1,000 volunteers spruce up 120 homes of elderly in Home Sweep Home event

Volunteers paint the gates of residents in Chai Chee Avenue.
Volunteers paint the gates of residents in Chai Chee Avenue. ST PHOTO: ALPHONSUS CHERN
Minister Tan Chuan Jin (centre) speaks with resident Low Chin Hee (centre, left), 66, a former painter, in his Chai Chee Avenue apartment.
Minister Tan Chuan Jin (centre) speaks with resident Low Chin Hee (centre, left), 66, a former painter, in his Chai Chee Avenue apartment. ST PHOTO: ALPHONSUS CHERN
Resident Low Chin Hee a former painter, has his Chai Chee Avenue apartment spruced up by volunteers William Tan, Bryan Teo, Caleb Low and Agnes Lim.
Resident Low Chin Hee a former painter, has his Chai Chee Avenue apartment spruced up by volunteers William Tan, Bryan Teo, Caleb Low and Agnes Lim. ST PHOTO: ALPHONSUS CHERN

Chai Chee resident Low Chin Hwee has weathered many setbacks in life, but maintains a sunny disposition.

Anyone meeting the 66-year-old is often struck by his toothy grin and affable demeanour.

The years have been tough on Mr Low, who was forced into early retirement at age 40 with the sudden onset of a stroke. He now gets by with a monthly allowance of $500 under the public assistance scheme.

But he said: "I have a positive outlook on life and I am happy… I will not sit around at home and mope over how lonely I feel or how financially dependent I am as I feel that having that attitude is not helpful."

Mr Low is one of some 120 beneficiaries who had their homes tidied and repainted by volunteers for three hours on Saturday (July 8).

More than 1,000 people from all walks of life took part in one of Singapore's largest coordinated clean-up events, Home Sweep Home, in Redhill, Chai Chee and Toa Payoh.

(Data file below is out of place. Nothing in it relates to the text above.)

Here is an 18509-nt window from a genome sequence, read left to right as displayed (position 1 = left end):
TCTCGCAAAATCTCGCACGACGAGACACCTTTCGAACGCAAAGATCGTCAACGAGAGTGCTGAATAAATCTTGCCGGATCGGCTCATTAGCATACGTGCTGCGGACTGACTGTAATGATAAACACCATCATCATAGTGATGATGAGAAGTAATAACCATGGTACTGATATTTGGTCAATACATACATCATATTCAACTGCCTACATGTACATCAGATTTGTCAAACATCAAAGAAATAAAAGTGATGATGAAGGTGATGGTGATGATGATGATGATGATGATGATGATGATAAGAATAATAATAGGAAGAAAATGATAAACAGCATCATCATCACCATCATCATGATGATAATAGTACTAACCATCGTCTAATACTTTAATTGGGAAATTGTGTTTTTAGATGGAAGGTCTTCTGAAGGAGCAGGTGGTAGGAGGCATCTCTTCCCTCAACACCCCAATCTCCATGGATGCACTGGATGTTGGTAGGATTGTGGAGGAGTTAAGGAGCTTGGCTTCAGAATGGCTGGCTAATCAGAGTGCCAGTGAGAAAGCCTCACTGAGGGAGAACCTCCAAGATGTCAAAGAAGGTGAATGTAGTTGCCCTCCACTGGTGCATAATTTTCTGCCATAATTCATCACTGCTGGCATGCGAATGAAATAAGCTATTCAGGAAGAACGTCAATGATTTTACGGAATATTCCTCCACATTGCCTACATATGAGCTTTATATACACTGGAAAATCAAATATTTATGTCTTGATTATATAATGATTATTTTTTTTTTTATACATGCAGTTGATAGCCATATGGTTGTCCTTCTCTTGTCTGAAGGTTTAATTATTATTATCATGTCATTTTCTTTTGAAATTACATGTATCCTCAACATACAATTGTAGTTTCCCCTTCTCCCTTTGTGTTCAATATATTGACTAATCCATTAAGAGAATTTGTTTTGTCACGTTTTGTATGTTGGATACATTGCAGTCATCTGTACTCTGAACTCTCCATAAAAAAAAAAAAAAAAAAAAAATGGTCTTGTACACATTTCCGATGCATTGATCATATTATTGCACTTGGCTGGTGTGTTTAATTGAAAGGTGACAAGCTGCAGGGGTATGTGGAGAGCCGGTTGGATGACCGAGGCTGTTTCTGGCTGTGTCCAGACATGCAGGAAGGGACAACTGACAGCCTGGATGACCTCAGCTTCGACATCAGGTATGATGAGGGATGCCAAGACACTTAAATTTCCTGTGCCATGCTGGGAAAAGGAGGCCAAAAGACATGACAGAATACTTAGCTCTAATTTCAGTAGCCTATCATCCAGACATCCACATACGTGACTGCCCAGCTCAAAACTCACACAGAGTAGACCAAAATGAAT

"I volunteered as I wanted to use this particular opportunity to give back and make a difference in the lives of others," said Ms Agnes Lim, 28, a headhunter who spent her Saturday morning repainting the homes of elderly residents.

Besides reducing the clutter at some of the homes, volunteers also bagged up litter in the surrounding housing estates.

In the Chai Chee estate, volunteers managed to collect about 120kg of refuse, with the Redhill neighbourhood coming a close second at 118kg.

Yevin Ngar, 15, a Secondary 3 student who was part of the litter-picking team, said: "I had fun picking up the litter and we could also bond as a family. There were people who approached us to say that we're doing a very meaningful thing for the community."

Organised by the non-profit organisation Habitat for Humanity Singapore, the inaugural event aims for a cleaner and healthier Singapore. It hopes to achieve this by starting with improving the living conditions of vulnerable elderly residents living in one- and two-room rental flats.

Minister for Social and Family Development Tan Chuan-Jin, who was the guest of honour at the event, highlighted the importance of supporting such community outreach activities.

"As we begin to help and volunteer, I think we also begin to change, we learn to be circumspect about our own lives but more importantly, it gives us an avenue to love and care with compassion," he said.

Those looking to make a difference in the lives of elderly residents can take part in weekly home clean-up sessions called Project HomeWorks - also organised by the Habitat of Humanity Singapore.